Some Thoughts on Applied Humor
Sam Ervin, who presided over the largely unfunny Senate Watergate hearings, wrote: "Humor endows us with the capacity to clarify the obscure, to simplify the complex, to deflate the pompous, to chastise the arrogant, to point a moral, and to adorn a tale." *
Pretty powerful stuff, humor.
In many ways the world right now is not a very funny place and the world of business seems particularly morose. But at times like these a dose of humor can be especially good and welcome medicine.
I have had the pleasure of writing a lot of "applied humor" for my corporate clients -- including videos, speeches, gags and web stuff. I've written song parodies, funny hats, matchbooks, menus, and cocktail napkins, too.
Here are some things I've learned:
1) Humor is hard work.
"Funny" is fun to do, but it's hard work -- and important work. James Thurber once wrote of playwrights that they, "...seem to have fallen for the fake argument that only tragedy is serious and has importance, whereas the truth is that comedy is just as important, and often more serious in its approach to truth, and, what few writers seem to realize or to admit, usually more difficult to write." Amen, Jim!
2) First define your objectives.
I love humor for its own sake, but at the risk of appearing cynically commercial, I have to say that the worst excuse for making a funny business video or a wacky break-out skit is to "spice-up" a dull presentation.
If you're going to make yuck-yucks on company time why not do it in a way that offers some kind of return on investment? Define some specific objectives for your funny business. Create something brilliant that serves a purpose.
3) Comedy is an inherently dangerous sport.
Laughter can be cathartic, but attempts at humor can lead to painful injuries including severe embarrassment, abrasions of the ego, and compound fractures of the corporate image.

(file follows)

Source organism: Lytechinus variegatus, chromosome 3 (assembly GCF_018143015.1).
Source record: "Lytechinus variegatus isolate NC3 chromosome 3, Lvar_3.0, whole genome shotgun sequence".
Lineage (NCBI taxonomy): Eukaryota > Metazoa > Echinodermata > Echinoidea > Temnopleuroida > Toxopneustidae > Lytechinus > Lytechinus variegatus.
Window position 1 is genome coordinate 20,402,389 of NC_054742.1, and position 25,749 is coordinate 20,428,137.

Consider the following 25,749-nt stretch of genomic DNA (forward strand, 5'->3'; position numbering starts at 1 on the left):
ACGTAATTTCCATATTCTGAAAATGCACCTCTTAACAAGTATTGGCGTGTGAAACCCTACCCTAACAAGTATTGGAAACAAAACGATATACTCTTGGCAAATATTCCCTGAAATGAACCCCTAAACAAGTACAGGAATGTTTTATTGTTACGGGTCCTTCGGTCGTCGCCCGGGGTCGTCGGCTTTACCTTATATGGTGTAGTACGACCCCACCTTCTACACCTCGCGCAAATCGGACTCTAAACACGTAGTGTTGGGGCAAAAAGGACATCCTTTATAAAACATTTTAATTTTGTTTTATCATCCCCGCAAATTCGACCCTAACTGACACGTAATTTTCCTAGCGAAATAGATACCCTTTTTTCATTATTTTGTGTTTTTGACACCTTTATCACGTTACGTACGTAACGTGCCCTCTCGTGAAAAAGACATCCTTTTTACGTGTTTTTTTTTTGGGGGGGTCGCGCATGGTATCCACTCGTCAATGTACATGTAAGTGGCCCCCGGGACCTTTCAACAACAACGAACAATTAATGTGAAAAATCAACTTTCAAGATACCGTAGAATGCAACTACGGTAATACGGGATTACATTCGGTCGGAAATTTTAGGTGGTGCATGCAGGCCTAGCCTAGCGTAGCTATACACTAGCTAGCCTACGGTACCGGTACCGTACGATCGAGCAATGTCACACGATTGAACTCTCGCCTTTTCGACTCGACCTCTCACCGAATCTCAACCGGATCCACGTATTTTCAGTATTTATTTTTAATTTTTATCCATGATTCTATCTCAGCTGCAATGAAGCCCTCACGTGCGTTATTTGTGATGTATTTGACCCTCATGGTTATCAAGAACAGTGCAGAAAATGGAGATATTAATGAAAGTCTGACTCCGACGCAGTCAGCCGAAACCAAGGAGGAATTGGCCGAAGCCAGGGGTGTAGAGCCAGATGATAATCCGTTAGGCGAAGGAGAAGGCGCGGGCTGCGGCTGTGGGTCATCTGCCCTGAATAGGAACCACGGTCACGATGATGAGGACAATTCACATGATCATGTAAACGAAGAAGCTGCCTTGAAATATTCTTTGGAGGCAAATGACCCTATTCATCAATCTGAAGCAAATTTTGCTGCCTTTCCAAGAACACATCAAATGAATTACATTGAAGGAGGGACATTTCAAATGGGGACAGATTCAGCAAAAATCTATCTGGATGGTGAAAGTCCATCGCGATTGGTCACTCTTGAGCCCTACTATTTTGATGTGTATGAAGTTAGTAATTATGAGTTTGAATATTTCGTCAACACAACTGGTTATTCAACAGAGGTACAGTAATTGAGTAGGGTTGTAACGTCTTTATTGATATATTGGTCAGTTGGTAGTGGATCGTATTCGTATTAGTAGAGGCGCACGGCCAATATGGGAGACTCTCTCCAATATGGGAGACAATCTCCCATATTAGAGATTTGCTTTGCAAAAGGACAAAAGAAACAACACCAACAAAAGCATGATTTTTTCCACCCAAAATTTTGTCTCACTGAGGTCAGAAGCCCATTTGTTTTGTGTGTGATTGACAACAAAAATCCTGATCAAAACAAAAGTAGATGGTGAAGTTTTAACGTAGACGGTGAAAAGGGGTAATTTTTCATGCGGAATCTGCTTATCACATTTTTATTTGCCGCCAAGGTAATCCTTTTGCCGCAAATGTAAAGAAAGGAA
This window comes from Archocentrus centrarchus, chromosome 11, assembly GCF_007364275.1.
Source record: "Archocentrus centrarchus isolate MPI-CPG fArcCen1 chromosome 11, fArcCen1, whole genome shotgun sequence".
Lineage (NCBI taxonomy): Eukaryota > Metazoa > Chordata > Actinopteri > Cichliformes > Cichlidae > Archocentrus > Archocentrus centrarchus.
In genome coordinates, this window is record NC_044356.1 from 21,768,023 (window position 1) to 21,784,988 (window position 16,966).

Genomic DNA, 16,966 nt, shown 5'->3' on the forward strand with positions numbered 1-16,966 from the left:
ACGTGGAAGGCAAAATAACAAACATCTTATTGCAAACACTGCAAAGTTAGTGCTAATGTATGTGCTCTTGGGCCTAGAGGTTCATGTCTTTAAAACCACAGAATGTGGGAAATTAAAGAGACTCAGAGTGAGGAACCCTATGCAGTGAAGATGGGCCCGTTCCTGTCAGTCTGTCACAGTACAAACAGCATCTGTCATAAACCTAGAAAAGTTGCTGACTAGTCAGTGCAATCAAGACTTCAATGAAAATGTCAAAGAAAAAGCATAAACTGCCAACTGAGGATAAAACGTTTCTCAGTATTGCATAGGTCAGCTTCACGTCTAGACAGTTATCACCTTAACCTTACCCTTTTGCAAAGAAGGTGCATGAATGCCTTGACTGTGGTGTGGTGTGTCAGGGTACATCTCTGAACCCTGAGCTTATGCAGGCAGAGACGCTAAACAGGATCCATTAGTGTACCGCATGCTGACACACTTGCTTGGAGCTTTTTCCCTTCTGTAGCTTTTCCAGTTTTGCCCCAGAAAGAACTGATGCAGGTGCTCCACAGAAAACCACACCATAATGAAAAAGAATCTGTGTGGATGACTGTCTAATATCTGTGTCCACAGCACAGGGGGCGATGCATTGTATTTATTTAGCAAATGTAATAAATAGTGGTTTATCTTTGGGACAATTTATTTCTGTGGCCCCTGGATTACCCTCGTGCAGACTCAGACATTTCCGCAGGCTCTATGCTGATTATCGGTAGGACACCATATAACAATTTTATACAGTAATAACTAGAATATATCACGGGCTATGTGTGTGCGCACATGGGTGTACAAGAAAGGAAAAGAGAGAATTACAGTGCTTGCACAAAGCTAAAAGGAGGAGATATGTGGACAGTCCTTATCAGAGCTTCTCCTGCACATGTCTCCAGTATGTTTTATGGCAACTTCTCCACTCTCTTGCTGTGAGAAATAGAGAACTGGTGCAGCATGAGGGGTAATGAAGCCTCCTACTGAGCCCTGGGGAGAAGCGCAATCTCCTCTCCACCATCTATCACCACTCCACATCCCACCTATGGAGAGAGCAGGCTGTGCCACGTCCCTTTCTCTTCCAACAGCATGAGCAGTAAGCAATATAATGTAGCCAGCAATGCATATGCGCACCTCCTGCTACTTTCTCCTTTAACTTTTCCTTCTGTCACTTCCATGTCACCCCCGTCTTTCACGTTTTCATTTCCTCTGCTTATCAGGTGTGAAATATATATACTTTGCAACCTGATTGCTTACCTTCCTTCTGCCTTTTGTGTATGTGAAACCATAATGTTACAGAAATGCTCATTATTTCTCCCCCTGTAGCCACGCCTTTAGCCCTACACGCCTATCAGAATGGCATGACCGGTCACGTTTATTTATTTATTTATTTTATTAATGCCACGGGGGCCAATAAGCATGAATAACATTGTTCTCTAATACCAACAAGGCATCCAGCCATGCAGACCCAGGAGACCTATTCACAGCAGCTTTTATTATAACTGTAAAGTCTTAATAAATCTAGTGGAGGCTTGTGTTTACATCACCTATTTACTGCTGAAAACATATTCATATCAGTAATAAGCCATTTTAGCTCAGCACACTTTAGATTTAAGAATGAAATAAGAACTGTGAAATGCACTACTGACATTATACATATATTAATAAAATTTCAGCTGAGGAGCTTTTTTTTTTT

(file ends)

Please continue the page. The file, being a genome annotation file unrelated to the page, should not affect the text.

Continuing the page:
Much of what passes for humor on television is little more than cruelty masquerading as wit. Insults may draw wild hoots of appreciation from the studio audience, but they're the lowest form of comedy.
The old saw goes, "If I fall into a hole, that's tragedy; if YOU fall into a hole, that's comedy." But if the humor derives from my pushing you into a hole, that is tragedy indeed. It is also entirely too easy, and a I said above, "humor is hard work."
Real humor sparkles with humanity. So think hard about the risk of offending others -- even your company's competitors. Be gentle. Don't be small. Don't be nasty. Don't be mean.
4) Know when to quit, then quit.
Walter Savage Landor [1775 - 1864] was a renowned, if irascible, English poet and essayist. He advised humorists: "Of all failures, to fail in a witticism is the worst, and the mishap is the more calamitous in a drawn-out and detailed one." Shakespeare put it more succinctly in Hamlet, "Brevity is the soul of wit."
What's funny once can become tedious. When a joke gets old, it dies. Be merciful. Pull the plug.
Finally, I should like to say something about originality: I highly approve of it.
5) Be original.
For some of the funny videos I've made, have a look at: "Applied Industrial Strength Humor"
*Sam Ervin, Humor of a Country Lawyer, 1983
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